Forensic arts

Forensic art is any art used in law enforcement or legal proceedings. Forensic art is used to assist law enforcement with the visual aspects of a case, often using witness descriptions and video footage.[1]

It is a highly specialised field that covers a wide range of artistic skills, such as composite drawing, crime scene sketching, image modification and identification, courtroom drawings, demonstrative evidence, and postmortem and facial approximation aids. It is rare for a forensic artist to specialise in more than one of these skills.[2] The following is a breakdown of different skills and what they involve:

  • Composite Drawing: the main objective is to help investigators generate leads based on physical descriptions. This is usually drawn by hand; an artist who is trained in interviewing victims and witnesses uses the information provided to draw what is described.[3] Composite art produces a single, graphic image that is designed to be a likeness or similarity of the individual.[4]
  • Image Modification: this is used to change and enhance a photograph in order to help an investigator and/or trial attorney. Examples of this include age progression/regression (see below),[5] and the clarifying of images, such as from CCTV footage, to identify an individual.[4]
  • Image Identification: this is the recording a person's distinguishing features for future reference. Investigators can use this tool to identify suspects who attempts to change their appearance to evade capture, as well as in the study of cold cases in which individuals may have changed their appearance since the event.[5]
  • Crime Scene Sketching: the drawing of a crime scene; in the sketch, an investigator includes measurements and dimensions to aid in displaying the layout of the scene. This helps support the information shown in photographs of the scene.[6]
  • Demonstrative Evidence: any visible, physical evidence used in legal proceedings. These are used to demonstrate aspects of the case, reconstruct an event, and illustrate what happened. There are two categories of demonstrative evidence; court displays and investigative aids.[5]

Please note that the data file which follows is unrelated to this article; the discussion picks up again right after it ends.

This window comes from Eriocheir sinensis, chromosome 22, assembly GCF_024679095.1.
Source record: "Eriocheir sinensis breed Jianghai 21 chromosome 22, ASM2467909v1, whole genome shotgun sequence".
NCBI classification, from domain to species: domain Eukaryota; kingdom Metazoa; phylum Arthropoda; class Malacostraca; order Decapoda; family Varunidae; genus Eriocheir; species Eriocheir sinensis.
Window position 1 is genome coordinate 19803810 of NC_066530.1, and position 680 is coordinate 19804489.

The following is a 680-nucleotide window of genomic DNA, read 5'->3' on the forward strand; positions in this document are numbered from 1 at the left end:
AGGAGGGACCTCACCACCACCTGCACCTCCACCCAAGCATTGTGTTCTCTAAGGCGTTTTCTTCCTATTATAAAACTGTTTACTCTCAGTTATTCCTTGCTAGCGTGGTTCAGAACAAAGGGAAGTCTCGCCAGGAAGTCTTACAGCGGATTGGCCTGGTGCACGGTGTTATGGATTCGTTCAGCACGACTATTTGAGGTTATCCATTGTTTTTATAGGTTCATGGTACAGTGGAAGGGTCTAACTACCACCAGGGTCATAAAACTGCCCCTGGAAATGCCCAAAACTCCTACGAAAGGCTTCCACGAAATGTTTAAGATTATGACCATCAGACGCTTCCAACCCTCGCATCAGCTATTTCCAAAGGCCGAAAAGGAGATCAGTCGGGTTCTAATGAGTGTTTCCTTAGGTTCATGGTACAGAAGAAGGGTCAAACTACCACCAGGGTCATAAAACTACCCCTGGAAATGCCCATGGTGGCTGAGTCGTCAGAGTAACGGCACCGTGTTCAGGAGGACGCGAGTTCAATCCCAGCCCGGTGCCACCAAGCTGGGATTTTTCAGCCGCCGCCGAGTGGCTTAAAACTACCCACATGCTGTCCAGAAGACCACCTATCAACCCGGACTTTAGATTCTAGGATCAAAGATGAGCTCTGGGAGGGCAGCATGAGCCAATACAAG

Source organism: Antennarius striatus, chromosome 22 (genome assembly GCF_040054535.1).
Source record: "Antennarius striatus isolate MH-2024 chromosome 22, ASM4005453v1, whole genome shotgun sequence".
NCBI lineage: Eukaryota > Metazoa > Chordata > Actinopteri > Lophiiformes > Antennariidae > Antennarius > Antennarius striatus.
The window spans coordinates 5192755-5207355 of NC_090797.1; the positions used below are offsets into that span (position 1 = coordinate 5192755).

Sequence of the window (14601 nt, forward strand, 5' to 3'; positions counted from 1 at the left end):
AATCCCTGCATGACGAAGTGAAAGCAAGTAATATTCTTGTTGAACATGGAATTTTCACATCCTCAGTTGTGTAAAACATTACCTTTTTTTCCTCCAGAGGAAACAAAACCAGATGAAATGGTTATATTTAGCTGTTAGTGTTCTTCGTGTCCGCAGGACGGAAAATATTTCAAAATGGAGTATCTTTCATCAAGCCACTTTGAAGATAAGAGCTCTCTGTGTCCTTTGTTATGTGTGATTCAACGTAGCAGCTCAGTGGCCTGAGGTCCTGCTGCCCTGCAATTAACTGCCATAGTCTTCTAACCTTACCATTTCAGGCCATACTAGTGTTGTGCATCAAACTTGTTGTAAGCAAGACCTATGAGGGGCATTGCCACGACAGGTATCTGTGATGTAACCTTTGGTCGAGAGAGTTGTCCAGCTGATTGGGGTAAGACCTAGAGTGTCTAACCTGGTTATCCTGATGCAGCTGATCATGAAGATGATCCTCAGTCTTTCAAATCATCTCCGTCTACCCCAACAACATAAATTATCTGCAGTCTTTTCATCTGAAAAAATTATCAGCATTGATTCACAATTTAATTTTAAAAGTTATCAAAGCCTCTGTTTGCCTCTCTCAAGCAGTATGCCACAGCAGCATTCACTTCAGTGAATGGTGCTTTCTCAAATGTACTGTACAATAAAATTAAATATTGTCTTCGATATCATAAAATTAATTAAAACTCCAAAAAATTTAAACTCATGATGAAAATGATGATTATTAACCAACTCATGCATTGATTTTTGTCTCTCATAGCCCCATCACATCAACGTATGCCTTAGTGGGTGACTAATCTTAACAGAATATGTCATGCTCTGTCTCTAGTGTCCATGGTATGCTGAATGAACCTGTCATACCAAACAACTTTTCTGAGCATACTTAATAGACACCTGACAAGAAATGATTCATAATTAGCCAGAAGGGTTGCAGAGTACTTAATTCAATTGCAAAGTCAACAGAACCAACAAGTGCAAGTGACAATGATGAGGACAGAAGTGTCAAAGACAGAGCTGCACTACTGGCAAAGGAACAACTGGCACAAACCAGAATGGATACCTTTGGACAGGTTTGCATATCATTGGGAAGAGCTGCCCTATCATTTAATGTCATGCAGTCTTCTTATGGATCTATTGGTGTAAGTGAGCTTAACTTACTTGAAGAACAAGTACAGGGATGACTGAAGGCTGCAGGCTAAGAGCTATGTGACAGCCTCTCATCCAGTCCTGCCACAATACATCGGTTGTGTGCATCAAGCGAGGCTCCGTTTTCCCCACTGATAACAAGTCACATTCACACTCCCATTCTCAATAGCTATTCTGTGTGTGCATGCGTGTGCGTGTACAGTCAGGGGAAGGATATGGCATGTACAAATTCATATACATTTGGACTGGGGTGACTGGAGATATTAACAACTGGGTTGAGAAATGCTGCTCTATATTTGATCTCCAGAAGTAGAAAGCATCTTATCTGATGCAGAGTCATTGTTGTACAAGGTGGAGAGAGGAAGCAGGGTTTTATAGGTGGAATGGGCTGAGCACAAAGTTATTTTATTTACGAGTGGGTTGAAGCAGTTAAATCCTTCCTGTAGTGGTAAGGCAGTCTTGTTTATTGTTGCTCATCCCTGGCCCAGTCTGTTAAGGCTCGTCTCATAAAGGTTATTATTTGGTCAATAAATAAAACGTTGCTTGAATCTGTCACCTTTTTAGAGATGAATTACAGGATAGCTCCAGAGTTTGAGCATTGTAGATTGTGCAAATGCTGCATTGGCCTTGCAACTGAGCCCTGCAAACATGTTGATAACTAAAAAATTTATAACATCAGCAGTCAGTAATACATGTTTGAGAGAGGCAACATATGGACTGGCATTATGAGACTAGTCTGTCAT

• Postmortem Drawing: when an artist either looks at a deceased person's photograph or their remains to help identify who the person is and what they looked like prior to their death. This helps most in cases where the body is too damaged by an accident or decomposition.[5][4]
  • Age Progression/Regression: useful to determine what a person's appearance before or after a period of time. This is most commonly used in missing persons cases or during cold cases when investigators need an idea of what an individual looked like years prior to or following the investigation.
  • Forensic Sculpture: this is used to create three-dimensional models, usually using the skull of the victims. Other features are added such as fake eyes and wigs to add realism. This process can also inform the investigators of certain characteristics of the victim - such as age, race, and gender - through a detailed knowledge of the intricacies of skeletal structure and other corresponding features such as dental records. It is later photograph and used like postmortem and composite drawings. However, because forensic sculpture relies heavily on assumptions made by the artist, it is not considered a legally recognised technique for positive identification, and is thus used in an advisory capacity only.[7]
  • Collaboration: forensic artists, anthropologists and other professions are used to help determine the age, sex, and race of an identified skull.[8]

Many forensic artists do the job as a collateral duty to their "regular" job in law enforcement, such as police officer, crime scene tech, etc. Such forensic artists perform their work while on a fixed salary and are not additionally compensated for artistic duties. There are few full-time forensic artist jobs available. Most full-time artists work in large cities, or in state or federal agencies. "Freelancing" in forensic art is a difficult career path, as ties to law enforcement are a necessary part of the job, and agencies have limited budgets to pay outside contractors.